English Polar Research Vessel Won't Be Named 'Boaty McBoatface'

Sorry, internet: The UK's brand-new, nearly $300 million polar research ship won’t be called Boaty McBoatface, BBC News reports. Instead, it’s going to be named the RRS Sir David Attenborough, after the legendary English broadcaster and naturalist, officials announced this morning. As a consolation prize, they’re giving the name Boaty McBoatface to a high-tech Arctic submarine instead.

"The public provided some truly inspirational and creative names, and while it was a difficult decision I'm delighted that our state-of-the-art polar research ship will be named after one of the nation's most cherished broadcasters and natural scientists," England’s science minister, Jo Johnson, said in a statement.

The vessel made international headlines in March after the UK's Natural Environment Research Council’s website (NERC) launched an open online poll to find it a name. Perhaps a little too predictably, voters ignored the NERC’s stipulations that the name be "inspirational and about environmental and polar science.”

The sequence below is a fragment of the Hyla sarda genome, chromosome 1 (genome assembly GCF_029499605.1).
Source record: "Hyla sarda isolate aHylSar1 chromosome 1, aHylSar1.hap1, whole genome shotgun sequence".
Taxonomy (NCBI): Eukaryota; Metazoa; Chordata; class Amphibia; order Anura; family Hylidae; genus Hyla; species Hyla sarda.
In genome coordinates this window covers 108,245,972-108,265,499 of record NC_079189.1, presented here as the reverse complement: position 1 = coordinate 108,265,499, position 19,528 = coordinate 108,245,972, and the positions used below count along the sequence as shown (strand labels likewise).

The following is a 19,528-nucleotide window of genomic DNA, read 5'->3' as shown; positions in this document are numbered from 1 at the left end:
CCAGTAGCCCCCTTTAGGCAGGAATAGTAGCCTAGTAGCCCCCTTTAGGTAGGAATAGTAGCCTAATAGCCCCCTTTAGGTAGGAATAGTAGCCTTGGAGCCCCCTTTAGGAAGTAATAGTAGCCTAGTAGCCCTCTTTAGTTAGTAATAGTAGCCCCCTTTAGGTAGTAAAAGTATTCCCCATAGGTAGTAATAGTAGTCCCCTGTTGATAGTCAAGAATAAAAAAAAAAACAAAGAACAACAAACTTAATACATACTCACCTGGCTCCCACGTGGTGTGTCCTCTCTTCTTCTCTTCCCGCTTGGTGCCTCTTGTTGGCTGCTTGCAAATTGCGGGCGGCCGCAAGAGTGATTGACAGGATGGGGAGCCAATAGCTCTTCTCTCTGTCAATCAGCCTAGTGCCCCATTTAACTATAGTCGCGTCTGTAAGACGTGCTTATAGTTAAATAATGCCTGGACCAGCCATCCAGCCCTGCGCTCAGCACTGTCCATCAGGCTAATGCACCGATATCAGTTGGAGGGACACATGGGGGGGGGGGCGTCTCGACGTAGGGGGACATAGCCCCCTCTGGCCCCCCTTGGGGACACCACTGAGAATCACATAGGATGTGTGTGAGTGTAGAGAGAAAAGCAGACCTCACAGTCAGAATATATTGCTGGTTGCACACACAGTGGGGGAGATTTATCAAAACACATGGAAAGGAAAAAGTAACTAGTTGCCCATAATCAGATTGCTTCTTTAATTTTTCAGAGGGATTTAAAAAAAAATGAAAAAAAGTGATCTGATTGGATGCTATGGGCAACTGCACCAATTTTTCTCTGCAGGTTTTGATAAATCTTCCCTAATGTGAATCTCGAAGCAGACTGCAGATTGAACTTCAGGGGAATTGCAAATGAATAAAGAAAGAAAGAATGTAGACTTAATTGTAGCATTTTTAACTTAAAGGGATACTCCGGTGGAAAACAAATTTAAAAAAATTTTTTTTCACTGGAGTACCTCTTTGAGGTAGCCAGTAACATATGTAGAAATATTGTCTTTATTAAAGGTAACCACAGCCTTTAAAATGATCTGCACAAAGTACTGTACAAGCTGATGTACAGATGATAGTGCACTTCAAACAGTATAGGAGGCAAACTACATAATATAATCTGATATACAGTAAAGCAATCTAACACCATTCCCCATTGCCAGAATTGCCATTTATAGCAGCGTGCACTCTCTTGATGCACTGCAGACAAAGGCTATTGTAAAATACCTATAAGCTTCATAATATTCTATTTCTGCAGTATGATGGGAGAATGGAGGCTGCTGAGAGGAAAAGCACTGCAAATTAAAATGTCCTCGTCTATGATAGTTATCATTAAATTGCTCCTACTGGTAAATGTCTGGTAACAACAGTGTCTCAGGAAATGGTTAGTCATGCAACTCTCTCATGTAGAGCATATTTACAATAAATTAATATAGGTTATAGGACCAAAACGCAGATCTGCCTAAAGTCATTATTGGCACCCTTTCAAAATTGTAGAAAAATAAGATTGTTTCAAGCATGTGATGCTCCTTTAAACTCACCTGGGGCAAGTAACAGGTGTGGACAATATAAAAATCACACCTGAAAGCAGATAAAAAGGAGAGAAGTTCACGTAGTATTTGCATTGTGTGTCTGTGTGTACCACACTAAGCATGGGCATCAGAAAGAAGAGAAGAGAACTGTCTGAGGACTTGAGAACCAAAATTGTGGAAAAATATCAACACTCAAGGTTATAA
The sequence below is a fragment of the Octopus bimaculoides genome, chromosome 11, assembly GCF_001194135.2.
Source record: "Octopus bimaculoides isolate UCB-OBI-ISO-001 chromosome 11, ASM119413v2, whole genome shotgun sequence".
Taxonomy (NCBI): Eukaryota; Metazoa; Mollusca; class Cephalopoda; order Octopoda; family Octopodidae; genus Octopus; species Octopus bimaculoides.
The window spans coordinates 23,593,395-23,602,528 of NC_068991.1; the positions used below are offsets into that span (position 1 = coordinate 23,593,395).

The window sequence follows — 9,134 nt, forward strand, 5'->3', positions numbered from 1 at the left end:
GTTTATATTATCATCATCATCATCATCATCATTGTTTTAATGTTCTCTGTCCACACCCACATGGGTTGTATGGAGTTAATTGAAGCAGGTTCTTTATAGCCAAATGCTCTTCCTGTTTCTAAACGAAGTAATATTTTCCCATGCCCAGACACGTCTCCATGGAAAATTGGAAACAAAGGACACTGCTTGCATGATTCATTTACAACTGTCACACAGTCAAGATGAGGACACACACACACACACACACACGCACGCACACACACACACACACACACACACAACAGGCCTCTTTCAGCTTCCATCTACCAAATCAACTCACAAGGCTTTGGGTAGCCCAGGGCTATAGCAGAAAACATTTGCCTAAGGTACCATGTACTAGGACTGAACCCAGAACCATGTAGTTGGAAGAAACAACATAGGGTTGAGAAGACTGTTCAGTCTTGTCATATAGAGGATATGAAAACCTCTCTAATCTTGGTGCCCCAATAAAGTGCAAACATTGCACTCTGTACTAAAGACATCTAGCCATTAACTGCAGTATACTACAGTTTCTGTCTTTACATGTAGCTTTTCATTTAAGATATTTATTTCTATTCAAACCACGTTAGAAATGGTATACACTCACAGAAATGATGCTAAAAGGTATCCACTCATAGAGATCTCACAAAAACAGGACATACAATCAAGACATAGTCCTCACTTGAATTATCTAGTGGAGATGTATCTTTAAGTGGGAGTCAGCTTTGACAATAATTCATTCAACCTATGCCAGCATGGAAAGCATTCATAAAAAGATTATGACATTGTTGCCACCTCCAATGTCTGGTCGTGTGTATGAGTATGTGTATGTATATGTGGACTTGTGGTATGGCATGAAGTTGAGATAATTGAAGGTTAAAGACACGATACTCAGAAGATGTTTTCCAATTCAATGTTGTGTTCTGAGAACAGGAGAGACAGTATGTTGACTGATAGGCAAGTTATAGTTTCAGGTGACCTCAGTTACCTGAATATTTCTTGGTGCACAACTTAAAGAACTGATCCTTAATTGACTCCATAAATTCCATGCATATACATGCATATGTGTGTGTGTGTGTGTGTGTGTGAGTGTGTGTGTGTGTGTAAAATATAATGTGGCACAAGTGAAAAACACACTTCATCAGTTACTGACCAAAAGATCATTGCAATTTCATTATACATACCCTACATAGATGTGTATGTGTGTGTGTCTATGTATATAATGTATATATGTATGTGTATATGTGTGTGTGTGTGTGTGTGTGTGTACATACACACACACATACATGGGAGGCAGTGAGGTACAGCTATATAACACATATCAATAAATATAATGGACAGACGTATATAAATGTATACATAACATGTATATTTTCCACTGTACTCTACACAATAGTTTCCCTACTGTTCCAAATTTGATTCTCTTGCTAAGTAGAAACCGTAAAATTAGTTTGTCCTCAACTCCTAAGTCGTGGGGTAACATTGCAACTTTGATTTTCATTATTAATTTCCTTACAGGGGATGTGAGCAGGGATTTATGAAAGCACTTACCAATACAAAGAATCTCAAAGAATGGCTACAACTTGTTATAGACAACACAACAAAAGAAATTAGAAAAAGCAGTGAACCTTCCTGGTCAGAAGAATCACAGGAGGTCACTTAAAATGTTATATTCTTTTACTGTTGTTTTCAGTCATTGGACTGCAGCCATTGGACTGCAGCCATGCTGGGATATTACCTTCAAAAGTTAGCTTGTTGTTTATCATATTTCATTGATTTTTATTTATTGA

The name Boaty McBoatface—which was jokingly suggested by former BBC presenter James Hand—ended up receiving a total of 124,109 votes, beating more dignified suggestions like the RRS Poppy-Mai and Henry Worsley. (Worsley was a famous British explorer, who died last January while trying to cross the Antarctic unaided.) Other nominations included It's Bloody Cold Here, What Iceberg, Captain Haddock, Big Shipinnit, Science!!!, and Big Metal Floaty Thingy-thing.

Not surprisingly, government officials ended up overriding the poll once it finally ended on April 16. Their final selection, the RSS David Attenborough, only received 10,284 votes, and ranked fifth overall, Gizmodo reports. However, leading scientists say it’s a good name for a state-of-the-art research ship—and a fitting way to celebrate the renowned Attenborough, who turns 90 on Sunday.